Over the past couple of years, a number of international organizations, including the World Health Organization (WHO) have issued grim warnings about the growing incidence of antimicrobial resistance (AMR), defined as resistance of a microorganism to an antimicrobial medicine to which it was previously sensitive.
Resistance has been reported in disease-causing agents such as some bacteria, viruses and parasites which are able to withstand attack by antimicrobial medicines, such as antibiotics, antivirals, and antimalarials.
As a result of this resistance, standard treatments become ineffective and infections persist and may spread to others. AMR is a consequence of the use, particularly the misuse of antimicrobial medicine.
Experts at the World Health Organization (WHO) say that AMR is rapidly becoming a major public health risk in the African Region where it threatens the effectiveness of successful treatments for infections.
In the African Region, surveillance of drug resistance is limited to a few countries, resulting in incomplete data on the true extent of this problem. Available information indicates that the Region shares the worldwide trend of increasing drug resistance. For example, significant resistance has been reported for diseases such as malaria, tuberculosis, HIV/AIDS and bloody diarrhoea due to dysentery.
According to Dr Benido Impouma, Regional Adviser for Epidemic Preparedness and Response at the WHO Regional Office for Africa (WHO/AFRO), some of the earlier attempts by Members States in the WHO African Region to address the challenge of AMR included their endorsement of the Integrated Disease Surveillance and Response (IDSR) strategy in 1998.
Member States also recommended the implementation of the International Health Regulations (IHR 2005) in the framework of IDSR. Effective implementation of IDSR is expected to strengthen networks of public health laboratories and thus contribute to effective monitoring of antimicrobial resistance.
Currently there are few well-established national programmes that regularly collect and report relevant data on drug resistance. Clearly, weak surveillance systems mean generally poor access to accurate laboratory results on antimicrobial susceptibility testing in the African Region.
Also, some countries not only lack essential reagents but do not have in place standard operating procedures which comply with internationally recognized guidelines on antimicrobial susceptibility testing that can accurately identify resistant microorganisms. In particular, there is scarcity of accurate and reliable data on the microorganisms that cause meningitis, who’s appropriate AMR testing methods are complex and are not done well in many countries. This impairs the ability to detect emergence of resistant microorganisms and take prompt actions.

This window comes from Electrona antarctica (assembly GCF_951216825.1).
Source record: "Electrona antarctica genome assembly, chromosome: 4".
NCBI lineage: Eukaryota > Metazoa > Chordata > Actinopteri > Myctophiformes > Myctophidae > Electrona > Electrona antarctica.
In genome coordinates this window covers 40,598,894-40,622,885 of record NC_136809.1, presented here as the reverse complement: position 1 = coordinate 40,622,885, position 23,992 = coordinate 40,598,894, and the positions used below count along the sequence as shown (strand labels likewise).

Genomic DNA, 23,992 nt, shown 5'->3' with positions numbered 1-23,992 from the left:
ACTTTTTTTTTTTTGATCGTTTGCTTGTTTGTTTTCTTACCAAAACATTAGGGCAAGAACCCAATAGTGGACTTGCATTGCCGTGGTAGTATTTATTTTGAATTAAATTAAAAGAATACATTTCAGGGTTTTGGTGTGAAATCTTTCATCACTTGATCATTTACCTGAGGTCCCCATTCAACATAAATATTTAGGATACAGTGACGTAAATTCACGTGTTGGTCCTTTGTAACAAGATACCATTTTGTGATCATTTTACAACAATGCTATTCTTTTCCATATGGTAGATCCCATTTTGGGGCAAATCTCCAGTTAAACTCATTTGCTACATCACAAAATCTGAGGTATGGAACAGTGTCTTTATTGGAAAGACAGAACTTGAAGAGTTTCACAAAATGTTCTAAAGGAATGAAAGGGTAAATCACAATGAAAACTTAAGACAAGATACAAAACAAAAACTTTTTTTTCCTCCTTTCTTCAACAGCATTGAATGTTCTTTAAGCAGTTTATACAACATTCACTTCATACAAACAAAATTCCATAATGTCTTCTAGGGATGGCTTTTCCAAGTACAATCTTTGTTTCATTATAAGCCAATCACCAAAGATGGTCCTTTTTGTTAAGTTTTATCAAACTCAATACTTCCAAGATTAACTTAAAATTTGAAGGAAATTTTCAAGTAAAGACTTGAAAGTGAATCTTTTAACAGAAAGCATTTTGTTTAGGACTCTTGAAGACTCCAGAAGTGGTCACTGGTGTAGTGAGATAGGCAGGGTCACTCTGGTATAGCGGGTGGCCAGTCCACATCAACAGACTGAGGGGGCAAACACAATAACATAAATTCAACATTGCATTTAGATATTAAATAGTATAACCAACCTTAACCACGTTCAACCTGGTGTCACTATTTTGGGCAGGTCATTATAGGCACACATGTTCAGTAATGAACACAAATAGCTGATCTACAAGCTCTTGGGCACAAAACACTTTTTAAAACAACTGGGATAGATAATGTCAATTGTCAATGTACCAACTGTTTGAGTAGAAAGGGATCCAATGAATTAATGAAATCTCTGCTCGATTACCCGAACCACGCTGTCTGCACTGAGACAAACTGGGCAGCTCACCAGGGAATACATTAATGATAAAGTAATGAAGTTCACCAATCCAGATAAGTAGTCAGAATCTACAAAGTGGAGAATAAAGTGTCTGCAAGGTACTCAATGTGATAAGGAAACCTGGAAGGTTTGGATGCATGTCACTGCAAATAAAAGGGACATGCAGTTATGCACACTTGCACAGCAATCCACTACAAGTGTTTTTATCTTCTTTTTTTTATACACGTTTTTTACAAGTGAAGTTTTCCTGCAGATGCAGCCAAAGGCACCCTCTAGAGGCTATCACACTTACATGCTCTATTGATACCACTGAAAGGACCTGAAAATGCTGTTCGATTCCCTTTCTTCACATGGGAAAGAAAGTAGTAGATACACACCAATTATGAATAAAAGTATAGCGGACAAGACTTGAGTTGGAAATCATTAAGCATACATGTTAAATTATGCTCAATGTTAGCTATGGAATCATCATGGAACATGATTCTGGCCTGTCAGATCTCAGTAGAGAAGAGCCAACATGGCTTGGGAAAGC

“Accurate, reliable and timely laboratory testing is an essential component of effective disease prevention and management”, says Dr Francis Kasolo, head of the Disease Surveillance and Response programme at WHO/AFRO. He adds that high quality AMR testing is essential for clinicians to formulate treatment plans and subsequently monitor the effects of treatment.
In order to contribute to the improvement of surveillance of antimicrobial resistance at the country level, WHO/AFRO has developed a Guide for establishing laboratory-based surveillance for antimicrobial resistance.
The Guide provides background information and defines the key steps for countries to conduct AMR surveillance for meningitis, bacteraemia and common enteric epidemic-prone diseases in a national bacteriology reference laboratory.
The 25-page guide is divided into two broad sections: (a) elements of a laboratory-based surveillance system for AMR and (b) steps for establishing laboratory-based surveillance for AMR.
The first section deals with requirements for laboratory based-surveillance of AMR; the selection of antimicrobial agents and disease-causing microorganisms to be used in the surveillance programmes; standard operating procedures and quality control; data management and information sharing; expansion of the national surveillance for AMR, and monitoring and evaluation.
The second section outlines and explains the key steps for establishing laboratory-based surveillance for AMR.
It is recommended in the guide that the document be used alongside the IDSR strategy.
“The expectation”, says Dr Kasolo, “is that application of this guide will strengthen the capacity of bacteriology reference laboratories to monitor AMR; improve the quality of AMR data by harmonizing laboratory techniques; and enhance the regional database on AMR. It will improve the standardization process used by bacteriology reference laboratories to confirm the bacterial causative agents of severe diseases such as meningitis, bloodstream infections and infections caused by viruses and bacteria that enter the body through the mouth or intestinal system, primarily as a result of eating, drinking and digesting contaminated foods or liquids.”